By the treaty of Berlin, on 13th July 1878, northern Thrace, the area between Rodopi and Emos, with Plovdiv as the capital, became an autonomous province. The province would be administered by a Christian commandant with a five-year tenure nominated by the Kapi, but on the basis of an organism that would be constituted by an international committee, which was assembled at Plovdidv in September 1878.

The efforts of the Greek vice-consul to Plovdid, Athanasios Matalas, pertained to the establishment of Greek as the official language, and to the recognition of the privileged position of the Greek population. Despite the long-lasting existence of Greek communities in the area, the aggravation of the Greek-Bulgarian conflict over the religious issue and the Bulgarians' national awakening cancelled out all institutional gains.
In effect the downgrading of the Greek community's rights was already evident from the first year of the province's administration by Alexander Vogorides. Besides, in June 1881 the Dreikaiserbund planned to concede Eastern Rumelia to the Bulgarians in order to prevent their potential aspirations to expand into Macedonia.

On 6th September 1885, Bulgaria announced the annexation of Eastern Rumelia and Bulgarian army officers-mutineers mockingly carried its commandant, Gabriel-Pasha, around the streets of Plovdiv before expelling him. The Serbs and Russians reacted to this annexation, while at the Kapi there were a variety of opinions on the prospect of military intervention. The redistribution of gains from the declining Ottoman Empire encouraged those who felt wronged by the distribution to ask for more.

In Greece demonstrations broke out, demanding that military action be taken in Crete and Epirus. In their proclamation, they called for the upsetting of the balance in the East and the threat of the Bulgarian move into Macedonia. Such turmoil and expectations were aroused by Serbia's declaration of war against Bulgaria (17th November 1885), in which the former was completely ruined, and by the gathering of the Ottoman army on the borders of Eastern Rumelia.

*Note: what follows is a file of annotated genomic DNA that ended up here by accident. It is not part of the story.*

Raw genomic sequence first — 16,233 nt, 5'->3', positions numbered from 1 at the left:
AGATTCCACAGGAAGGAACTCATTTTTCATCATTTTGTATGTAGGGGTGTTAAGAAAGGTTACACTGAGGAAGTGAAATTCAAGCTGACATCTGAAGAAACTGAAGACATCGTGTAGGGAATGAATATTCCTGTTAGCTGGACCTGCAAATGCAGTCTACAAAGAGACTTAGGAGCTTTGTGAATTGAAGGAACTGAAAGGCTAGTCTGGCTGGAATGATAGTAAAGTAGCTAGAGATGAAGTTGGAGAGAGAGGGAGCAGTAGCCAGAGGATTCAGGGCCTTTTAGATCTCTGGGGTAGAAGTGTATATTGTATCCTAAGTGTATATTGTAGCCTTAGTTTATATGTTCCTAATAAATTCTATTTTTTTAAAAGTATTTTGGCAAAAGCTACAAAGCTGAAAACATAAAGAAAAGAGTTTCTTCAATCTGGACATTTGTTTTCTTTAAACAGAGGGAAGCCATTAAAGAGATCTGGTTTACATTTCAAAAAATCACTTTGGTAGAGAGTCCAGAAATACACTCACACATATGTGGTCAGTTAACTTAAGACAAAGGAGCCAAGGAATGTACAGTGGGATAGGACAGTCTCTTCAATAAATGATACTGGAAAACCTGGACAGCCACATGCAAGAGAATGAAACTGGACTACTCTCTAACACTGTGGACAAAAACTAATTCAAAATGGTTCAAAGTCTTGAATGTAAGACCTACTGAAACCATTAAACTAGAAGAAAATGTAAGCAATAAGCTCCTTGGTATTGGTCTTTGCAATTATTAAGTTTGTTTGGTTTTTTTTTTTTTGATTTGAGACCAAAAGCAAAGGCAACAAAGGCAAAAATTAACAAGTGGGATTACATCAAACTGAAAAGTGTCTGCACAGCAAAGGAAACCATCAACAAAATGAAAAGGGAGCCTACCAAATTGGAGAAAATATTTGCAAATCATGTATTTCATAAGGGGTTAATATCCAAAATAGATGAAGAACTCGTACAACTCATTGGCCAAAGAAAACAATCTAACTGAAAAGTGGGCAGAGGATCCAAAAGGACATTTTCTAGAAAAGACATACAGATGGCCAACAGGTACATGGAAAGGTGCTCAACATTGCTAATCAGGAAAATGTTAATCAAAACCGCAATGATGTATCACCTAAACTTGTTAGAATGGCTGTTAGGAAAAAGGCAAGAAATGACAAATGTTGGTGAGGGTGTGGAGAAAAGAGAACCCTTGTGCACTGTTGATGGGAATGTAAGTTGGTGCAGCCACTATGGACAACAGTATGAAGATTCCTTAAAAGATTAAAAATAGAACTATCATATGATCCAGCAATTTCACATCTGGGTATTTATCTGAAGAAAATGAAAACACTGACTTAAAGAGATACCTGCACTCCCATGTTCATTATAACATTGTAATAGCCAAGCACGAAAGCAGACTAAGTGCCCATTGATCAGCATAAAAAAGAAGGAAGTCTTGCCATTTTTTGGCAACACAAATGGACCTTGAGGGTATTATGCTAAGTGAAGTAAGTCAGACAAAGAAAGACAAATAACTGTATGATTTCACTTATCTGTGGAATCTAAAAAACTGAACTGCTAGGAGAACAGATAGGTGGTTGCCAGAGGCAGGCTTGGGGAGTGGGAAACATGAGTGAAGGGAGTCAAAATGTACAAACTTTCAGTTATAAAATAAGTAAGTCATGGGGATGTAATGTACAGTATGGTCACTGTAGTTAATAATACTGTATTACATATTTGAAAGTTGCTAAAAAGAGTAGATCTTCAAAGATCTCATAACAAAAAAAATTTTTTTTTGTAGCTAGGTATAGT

On 12th September 1885, Diligiannis's government started a process of mobilization and preparation for war which lasted for months. But it proceeded neither to action nor to reduction of the tension, as it waited for the Ottoman Empire to make concessions under diplomatic pressure from the Powers. Because of this strategy, the 1885-86 period was named 'armed beggary' and 'Peace War'.

The Powers proceeded to officially recognize the incorporation of Eastern Rumelia into Bulgaria and demanded by notes (30th December 1885 and 12th January 1886) that Greece consider the issued settled and stop all military mobilization. Following an ultimatum on 12th April, Diligiannis's diversionary policy led to the embargo of Greek shores for every vessel flying the Greek flag. These developments caused the fall of Diligiannis and the formation of a government by Charilaos Trikoupis on 9th May 1886. On the same day, certain sections of the Greek army took the initiative and swept aside the disgrace of diplomacy by invading enemy territory. This overbold act led to the capture and ridicule of 280 evzones by the Turks.